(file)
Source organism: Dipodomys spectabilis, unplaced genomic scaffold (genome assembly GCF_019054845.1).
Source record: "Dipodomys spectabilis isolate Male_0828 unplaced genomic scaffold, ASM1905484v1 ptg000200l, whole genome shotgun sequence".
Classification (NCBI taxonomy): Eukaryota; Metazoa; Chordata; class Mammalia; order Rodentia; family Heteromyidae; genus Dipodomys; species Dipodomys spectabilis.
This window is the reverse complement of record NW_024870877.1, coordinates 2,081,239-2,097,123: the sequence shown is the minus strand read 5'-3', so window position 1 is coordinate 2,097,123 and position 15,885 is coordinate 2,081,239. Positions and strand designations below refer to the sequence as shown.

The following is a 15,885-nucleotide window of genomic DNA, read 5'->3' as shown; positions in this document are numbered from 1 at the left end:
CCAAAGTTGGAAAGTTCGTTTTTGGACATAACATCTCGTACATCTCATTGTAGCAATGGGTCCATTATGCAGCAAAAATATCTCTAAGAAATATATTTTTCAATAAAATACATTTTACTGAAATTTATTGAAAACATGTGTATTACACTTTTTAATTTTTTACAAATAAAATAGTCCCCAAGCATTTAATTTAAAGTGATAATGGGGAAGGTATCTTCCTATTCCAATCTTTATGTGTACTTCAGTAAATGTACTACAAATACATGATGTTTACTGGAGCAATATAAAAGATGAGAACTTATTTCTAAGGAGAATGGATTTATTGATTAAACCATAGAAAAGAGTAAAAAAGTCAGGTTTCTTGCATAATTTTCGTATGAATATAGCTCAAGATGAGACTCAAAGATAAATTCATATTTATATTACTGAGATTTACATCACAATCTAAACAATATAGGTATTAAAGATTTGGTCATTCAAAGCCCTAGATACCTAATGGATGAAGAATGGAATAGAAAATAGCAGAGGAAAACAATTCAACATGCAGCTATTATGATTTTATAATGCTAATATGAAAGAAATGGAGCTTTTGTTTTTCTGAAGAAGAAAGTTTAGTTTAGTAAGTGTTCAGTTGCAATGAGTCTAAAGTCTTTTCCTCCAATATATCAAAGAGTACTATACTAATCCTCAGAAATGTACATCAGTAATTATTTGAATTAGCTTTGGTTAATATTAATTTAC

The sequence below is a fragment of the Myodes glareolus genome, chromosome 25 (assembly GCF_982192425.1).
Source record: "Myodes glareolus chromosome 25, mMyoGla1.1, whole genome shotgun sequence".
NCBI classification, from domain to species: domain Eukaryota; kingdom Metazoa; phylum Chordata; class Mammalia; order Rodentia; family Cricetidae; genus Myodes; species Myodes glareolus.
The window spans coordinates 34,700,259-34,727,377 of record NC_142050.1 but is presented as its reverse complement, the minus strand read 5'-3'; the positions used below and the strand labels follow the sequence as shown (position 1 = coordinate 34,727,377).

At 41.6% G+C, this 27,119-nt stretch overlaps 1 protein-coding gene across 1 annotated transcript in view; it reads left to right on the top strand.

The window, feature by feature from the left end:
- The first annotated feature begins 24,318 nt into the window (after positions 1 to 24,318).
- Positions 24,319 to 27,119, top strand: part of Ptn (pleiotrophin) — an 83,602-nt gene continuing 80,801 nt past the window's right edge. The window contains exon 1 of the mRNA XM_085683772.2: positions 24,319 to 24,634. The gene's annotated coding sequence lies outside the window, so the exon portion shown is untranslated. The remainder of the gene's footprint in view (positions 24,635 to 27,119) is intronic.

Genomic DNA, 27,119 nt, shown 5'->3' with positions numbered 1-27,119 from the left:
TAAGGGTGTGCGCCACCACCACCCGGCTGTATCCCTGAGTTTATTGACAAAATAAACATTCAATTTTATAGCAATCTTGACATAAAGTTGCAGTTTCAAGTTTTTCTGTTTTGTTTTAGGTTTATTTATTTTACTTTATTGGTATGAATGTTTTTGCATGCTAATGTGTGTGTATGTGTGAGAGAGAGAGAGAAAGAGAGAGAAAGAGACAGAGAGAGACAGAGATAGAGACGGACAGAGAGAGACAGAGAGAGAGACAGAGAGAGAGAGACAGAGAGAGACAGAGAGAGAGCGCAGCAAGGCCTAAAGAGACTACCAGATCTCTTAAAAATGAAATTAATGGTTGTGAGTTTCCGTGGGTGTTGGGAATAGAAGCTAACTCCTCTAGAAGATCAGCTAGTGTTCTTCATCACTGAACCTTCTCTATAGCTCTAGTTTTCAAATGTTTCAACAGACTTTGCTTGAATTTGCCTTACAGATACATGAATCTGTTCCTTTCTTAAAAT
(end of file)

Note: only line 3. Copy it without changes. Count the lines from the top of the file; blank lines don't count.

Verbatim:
Classification (NCBI taxonomy): Eukaryota; Metazoa; Chordata; class Mammalia; order Rodentia; family Heteromyidae; genus Dipodomys; species Dipodomys spectabilis.